When the Israelites were at Mt. Sinai, Jehovah gave this message to them through Moses: “And you shall be to Me a kingdom of priests and a holy nation” (Exodus 19:6). The Lord had big plans for Israel, and that included someone serving as priests.

By God’s decree, who was allowed to serve as a priest under the law of Moses? The Levites (Deuteronomy 18:1). Not every person from the tribe of Levi was permitted to do so, though. Only Aaron and his descendants were authorized to function as priests. In fact, we sometimes read this simple language: “the priests, the sons of Aaron” (Leviticus 21:1). “Then the LORD said to Aaron . . . you and your sons with you shall bear the iniquity associated with your priesthood . . . Therefore you and your sons with you shall attend to your priesthood . . . you shall serve. I give your priesthood to you as a gift for service, but the outsider who comes near shall be put to death” (Numbers 18:1,7). An “outsider” was one who did not meet the Lord’s criteria for serving as a priest.

Not only must a priest be a Levite and from the family of Aaron, only males could be priests. What about their age? For anyone who served in the tabernacle or later in the temple, the minimum age was thirty (Numbers 4:3,23,30,35). In addition, those men who had a physical defect were not allowed to function as priests (Leviticus 21:16-23).

Korah led a group of rebels who were “seeking the priesthood” (Numbers 16:1-3,10). How did things turn out for them? They were put to death. Later, after Solomon died, the first king of the Northern Kingdom, Jeroboam, allowed any willing person to serve as priest in Israel. The Bible says that “this thing was the sin of the house of Jeroboam” (1 Kings 13:34,35). Those who tampered with God’s instructions paid a price.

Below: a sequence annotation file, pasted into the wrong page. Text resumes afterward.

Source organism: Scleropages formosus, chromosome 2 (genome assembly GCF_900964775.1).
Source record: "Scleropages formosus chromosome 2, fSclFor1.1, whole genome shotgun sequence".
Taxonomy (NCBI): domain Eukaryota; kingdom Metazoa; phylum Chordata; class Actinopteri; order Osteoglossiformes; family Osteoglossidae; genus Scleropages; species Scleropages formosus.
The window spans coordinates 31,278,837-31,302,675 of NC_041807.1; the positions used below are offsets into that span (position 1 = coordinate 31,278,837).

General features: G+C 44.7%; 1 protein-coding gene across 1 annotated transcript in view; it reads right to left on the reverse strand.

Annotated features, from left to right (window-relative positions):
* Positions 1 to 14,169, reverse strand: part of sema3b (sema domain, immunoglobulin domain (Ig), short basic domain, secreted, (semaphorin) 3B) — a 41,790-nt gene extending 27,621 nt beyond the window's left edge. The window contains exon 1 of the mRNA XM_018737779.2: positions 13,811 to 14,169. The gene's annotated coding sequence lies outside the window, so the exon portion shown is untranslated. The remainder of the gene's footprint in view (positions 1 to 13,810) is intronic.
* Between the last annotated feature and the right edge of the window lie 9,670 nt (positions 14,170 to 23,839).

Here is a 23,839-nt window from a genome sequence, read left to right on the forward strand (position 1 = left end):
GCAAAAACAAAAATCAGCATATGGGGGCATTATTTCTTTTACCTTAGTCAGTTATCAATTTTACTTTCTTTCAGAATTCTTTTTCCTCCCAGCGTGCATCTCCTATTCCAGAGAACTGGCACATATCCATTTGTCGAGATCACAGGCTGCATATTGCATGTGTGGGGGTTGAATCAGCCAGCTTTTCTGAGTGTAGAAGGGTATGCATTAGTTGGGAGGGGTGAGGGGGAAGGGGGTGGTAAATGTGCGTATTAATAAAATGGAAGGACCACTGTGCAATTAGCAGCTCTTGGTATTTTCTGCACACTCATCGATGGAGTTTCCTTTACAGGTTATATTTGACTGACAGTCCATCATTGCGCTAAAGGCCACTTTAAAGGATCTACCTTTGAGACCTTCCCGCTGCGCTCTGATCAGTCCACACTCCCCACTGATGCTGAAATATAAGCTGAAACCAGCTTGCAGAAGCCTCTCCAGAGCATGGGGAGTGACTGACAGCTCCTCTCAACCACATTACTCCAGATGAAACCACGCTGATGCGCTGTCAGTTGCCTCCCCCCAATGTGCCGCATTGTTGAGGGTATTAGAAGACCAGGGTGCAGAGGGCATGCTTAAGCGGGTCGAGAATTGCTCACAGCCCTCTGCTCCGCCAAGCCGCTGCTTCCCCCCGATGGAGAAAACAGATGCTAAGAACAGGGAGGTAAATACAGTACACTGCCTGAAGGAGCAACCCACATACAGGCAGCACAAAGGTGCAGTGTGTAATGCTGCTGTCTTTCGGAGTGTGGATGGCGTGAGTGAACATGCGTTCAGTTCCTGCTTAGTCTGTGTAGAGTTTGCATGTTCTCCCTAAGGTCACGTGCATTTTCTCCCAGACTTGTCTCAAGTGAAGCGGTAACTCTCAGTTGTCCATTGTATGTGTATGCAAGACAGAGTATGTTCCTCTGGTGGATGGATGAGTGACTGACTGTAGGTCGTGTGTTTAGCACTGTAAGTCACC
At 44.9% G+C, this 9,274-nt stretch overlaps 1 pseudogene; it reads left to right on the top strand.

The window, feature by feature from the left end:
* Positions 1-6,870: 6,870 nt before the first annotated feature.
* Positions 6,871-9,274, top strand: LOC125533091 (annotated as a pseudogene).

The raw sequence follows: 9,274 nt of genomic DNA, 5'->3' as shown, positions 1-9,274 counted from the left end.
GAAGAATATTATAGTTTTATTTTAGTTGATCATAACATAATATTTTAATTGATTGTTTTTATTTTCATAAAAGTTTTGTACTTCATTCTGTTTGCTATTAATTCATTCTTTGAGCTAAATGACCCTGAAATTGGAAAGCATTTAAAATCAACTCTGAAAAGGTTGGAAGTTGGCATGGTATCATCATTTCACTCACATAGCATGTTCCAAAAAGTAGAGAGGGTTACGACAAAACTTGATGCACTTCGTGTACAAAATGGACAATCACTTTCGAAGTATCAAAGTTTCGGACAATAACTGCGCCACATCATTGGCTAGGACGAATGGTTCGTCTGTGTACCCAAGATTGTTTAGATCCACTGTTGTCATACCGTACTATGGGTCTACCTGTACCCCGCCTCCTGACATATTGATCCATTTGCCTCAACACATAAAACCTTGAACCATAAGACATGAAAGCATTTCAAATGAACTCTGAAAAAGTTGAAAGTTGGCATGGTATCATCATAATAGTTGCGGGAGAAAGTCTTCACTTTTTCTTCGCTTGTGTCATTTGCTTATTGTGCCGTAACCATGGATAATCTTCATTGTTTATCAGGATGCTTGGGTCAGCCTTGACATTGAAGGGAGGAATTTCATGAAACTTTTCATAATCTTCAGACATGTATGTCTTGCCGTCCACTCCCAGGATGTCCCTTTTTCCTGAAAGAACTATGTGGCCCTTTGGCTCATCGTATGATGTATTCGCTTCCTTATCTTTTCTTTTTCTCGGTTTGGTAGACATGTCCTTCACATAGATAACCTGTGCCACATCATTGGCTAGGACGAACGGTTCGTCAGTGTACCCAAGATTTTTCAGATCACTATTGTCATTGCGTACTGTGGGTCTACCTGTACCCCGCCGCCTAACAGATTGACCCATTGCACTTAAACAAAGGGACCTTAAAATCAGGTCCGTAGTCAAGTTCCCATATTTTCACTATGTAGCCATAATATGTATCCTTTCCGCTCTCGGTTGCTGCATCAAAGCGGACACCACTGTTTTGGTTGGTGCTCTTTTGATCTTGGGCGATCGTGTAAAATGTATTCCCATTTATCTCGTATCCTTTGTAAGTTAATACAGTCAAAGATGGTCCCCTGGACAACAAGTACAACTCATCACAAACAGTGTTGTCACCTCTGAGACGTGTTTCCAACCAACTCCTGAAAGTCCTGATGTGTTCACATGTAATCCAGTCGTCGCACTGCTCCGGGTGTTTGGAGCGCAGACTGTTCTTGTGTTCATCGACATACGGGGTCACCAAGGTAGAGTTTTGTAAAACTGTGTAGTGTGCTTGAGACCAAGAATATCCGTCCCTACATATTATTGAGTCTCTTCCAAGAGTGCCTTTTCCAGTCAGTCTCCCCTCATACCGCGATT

When God established the guidelines for the priesthood, He did not survey the people to ask what they wanted. He did not take a vote to see which people were most popular. He did not leave it in the hands of the people to come up with their own qualifications and use their own common sense to arrange a priesthood. No, God spoke His will on the matter, and no one dare alter, change, or distort what He said about it (Deuteronomy 4:2).

Surely there were some talented Israelite women who could serve as effective priests. Not with God’s approval. Surely some non-Aaronic men who were wise in business matters could make great priests. Not with God’s endorsement. Surely some of the teenage boys with great potential should be put into the priesthood. Not with God’s “Amen.” God’s way is best, every time. Are we listening and learning?

Roger D. Campbell

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